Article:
I say this in organizing quite a lot: we went from “unskilled labor” to “essential workers” pretty damn quick. That should reveal something that you don’t need to spend five years studying theory and political economy to realize. That presents an opportunity. But I also think it’s worth thinking about that the only way we can respond to something like this or really any of the mounting ecological challenges that we’re going to face as a human species is internationalist.

The only solutions are all internationalist. We can’t address them on a country-by-country basis. We see figures like Donald Trump trying to craft a backroom deal with a German company, or a set of scientists who are working on a vaccine to get exclusive access to it. Guess what, dumbass, that doesn’t do anything. One country has a vaccine? That does nothing for the global economy. It does nothing for human immunity in a broader picture.

These things are all becoming clear to folks. The fact that you can evaporate billions of dollars from the stock market overnight and nothing changes in the real world or in the real economy should probably tell people something. The fact that you can print a trillion dollars a day and say we will print as much money as you need—we’re going to mint two quadrillion dollar coins or whatever—should probably tell folks that money is a form of social control. It’s a representation of social power over other people’s labor.

I’m not trying to get into big bong-ripping stuff about how money’s not real, man—all I’m saying is this probably does lift the veil for a lot of folks, just on a common sense level, about what priorities we want to have. That is something we can have control over if we do the things that create control and power. There’s a huge movement for a mass strike, a campaign of coordinated actions starting on May Day. There have been wildcat strikes in many critical sectors, solidarity strikes with workers striking because they want to be producing ventilators not jet engines. I think this will probably accelerate, particularly once world leaders say, “Okay, crisis is over, get back to work folks!” and the evictions start rolling in and there are no jobs. That’s when we’re going to see the main fallout from this and hopefully when we’re going to see a spike in coordinated action.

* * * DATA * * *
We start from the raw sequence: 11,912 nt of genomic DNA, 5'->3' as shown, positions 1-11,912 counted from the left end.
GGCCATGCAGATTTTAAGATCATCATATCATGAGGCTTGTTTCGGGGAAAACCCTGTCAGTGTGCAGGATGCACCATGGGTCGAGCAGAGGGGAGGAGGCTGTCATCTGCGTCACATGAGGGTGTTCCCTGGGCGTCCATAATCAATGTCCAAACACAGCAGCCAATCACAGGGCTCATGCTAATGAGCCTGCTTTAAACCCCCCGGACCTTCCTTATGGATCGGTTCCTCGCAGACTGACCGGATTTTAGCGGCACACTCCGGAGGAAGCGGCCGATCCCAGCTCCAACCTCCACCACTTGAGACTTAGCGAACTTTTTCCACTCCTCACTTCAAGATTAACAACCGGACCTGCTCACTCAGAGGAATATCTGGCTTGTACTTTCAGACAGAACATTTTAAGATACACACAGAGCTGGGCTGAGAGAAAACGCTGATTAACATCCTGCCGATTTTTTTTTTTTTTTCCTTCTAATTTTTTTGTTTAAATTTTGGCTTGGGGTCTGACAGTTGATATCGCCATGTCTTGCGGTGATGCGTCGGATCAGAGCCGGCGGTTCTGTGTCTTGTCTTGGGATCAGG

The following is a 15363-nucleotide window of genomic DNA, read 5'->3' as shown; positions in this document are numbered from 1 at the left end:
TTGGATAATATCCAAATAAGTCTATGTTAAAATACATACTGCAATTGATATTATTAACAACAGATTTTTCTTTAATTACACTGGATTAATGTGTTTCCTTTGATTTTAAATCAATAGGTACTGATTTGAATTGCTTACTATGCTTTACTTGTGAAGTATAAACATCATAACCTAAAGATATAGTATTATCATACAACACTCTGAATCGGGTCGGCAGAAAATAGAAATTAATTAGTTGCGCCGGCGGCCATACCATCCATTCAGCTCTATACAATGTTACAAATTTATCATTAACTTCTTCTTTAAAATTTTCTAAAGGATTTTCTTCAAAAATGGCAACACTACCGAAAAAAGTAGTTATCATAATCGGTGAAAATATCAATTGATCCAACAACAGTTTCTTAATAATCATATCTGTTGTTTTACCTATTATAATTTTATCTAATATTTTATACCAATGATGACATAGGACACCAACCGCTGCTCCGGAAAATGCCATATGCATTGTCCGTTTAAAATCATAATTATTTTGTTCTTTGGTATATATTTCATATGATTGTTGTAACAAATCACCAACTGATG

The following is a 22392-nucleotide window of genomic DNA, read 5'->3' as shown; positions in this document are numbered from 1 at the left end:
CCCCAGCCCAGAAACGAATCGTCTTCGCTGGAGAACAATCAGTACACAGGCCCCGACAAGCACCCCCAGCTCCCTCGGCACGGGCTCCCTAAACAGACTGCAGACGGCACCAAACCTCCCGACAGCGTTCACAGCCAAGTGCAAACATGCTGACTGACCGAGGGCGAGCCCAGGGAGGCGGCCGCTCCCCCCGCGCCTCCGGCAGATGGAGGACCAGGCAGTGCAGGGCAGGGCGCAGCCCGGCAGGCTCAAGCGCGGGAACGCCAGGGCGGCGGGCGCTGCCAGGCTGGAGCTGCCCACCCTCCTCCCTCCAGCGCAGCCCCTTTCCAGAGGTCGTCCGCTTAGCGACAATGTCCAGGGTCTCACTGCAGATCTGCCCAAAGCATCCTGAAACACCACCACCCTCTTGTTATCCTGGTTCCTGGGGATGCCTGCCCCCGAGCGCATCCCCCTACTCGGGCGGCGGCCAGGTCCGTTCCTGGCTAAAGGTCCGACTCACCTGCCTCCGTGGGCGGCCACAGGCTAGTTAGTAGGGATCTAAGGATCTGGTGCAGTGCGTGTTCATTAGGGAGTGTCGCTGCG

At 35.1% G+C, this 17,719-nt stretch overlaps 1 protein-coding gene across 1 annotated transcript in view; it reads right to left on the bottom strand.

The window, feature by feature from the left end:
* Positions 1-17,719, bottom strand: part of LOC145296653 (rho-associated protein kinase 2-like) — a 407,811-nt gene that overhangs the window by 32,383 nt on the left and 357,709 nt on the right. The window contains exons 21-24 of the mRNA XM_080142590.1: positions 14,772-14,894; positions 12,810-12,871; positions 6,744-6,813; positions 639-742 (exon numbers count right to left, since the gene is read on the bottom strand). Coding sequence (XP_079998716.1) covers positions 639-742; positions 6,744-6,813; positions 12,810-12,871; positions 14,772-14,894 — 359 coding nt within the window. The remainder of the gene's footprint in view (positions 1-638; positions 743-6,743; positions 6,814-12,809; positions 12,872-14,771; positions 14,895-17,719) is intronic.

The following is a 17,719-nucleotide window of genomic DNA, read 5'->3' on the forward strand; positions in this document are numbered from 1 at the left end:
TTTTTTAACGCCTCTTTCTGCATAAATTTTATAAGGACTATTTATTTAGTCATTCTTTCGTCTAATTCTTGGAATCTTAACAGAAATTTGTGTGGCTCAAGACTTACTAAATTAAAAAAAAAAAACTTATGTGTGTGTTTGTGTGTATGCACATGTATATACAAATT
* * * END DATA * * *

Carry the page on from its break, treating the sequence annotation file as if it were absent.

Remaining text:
CM: But Medway, Remi was mentioning strikes, and I’m just going to play devil’s advocate: do you think strikes are a good strategy at this time when we are under a virus, when we do need things to work, when we do need things like supplies in order to continue surviving? Is there a potential for a general strike to backfire in the faces of the people who do want to start a new and improved workers movement?